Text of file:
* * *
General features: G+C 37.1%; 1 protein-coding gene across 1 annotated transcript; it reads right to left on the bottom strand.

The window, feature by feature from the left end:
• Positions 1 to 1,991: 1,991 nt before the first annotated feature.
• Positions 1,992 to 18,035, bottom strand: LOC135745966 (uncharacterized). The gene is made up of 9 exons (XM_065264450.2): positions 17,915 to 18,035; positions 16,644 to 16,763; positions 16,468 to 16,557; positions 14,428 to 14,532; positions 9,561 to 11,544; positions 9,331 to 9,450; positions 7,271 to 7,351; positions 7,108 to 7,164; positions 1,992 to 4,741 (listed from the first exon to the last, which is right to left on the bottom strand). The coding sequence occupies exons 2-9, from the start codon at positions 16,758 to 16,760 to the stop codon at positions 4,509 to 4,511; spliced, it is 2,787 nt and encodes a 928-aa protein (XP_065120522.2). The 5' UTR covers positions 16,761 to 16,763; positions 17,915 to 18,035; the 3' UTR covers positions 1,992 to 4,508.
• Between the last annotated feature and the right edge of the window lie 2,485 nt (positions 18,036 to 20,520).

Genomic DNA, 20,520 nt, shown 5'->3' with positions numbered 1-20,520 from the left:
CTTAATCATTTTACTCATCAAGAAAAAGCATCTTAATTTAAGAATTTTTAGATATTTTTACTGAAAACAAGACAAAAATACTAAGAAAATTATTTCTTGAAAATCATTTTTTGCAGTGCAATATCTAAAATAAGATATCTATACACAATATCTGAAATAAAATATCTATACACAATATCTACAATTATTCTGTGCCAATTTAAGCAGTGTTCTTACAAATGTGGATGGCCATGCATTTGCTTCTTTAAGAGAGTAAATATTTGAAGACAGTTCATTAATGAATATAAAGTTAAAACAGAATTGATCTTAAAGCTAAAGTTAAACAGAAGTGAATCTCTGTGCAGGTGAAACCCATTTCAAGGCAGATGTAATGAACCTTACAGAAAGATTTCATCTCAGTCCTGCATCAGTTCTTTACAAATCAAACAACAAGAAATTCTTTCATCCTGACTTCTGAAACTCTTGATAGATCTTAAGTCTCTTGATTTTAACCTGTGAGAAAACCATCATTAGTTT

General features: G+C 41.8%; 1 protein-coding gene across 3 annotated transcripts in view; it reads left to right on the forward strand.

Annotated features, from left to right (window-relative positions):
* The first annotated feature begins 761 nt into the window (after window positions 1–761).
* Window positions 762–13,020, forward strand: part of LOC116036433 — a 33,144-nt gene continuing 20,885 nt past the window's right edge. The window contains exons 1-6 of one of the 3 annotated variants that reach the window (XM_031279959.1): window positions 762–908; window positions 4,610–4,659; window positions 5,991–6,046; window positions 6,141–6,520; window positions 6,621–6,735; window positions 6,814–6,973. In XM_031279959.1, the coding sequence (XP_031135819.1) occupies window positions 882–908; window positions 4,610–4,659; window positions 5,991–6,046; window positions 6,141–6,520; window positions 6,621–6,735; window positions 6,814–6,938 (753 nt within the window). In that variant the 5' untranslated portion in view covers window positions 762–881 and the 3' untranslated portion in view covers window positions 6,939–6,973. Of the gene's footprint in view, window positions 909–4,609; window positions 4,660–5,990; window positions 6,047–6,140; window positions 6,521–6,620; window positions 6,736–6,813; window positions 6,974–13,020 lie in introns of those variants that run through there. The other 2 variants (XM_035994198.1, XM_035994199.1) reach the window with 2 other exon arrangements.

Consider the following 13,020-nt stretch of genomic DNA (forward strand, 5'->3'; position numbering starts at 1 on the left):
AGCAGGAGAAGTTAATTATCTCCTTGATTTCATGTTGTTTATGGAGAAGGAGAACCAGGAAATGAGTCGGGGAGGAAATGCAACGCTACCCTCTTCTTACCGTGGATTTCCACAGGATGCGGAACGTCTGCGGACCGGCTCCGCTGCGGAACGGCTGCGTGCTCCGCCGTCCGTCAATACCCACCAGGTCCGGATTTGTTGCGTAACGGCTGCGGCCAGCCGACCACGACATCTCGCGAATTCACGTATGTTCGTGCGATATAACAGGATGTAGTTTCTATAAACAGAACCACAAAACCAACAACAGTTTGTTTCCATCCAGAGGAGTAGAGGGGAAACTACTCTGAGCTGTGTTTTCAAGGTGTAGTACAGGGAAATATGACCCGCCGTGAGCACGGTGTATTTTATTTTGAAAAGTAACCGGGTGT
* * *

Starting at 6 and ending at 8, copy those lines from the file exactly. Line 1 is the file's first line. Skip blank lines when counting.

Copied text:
Genomic DNA, 20,520 nt, shown 5'->3' with positions numbered 1-20,520 from the left:
CTTAATCATTTTACTCATCAAGAAAAAGCATCTTAATTTAAGAATTTTTAGATATTTTTACTGAAAACAAGACAAAAATACTAAGAAAATTATTTCTTGAAAATCATTTTTTGCAGTGCAATATCTAAAATAAGATATCTATACACAATATCTGAAATAAAATATCTATACACAATATCTACAATTATTCTGTGCCAATTTAAGCAGTGTTCTTACAAATGTGGATGGCCATGCATTTGCTTCTTTAAGAGAGTAAATATTTGAAGACAGTTCATTAATGAATATAAAGTTAAAACAGAATTGATCTTAAAGCTAAAGTTAAACAGAAGTGAATCTCTGTGCAGGTGAAACCCATTTCAAGGCAGATGTAATGAACCTTACAGAAAGATTTCATCTCAGTCCTGCATCAGTTCTTTACAAATCAAACAACAAGAAATTCTTTCATCCTGACTTCTGAAACTCTTGATAGATCTTAAGTCTCTTGATTTTAACCTGTGAGAAAACCATCATTAGTTT

General features: G+C 41.8%; 1 protein-coding gene across 3 annotated transcripts in view; it reads left to right on the forward strand.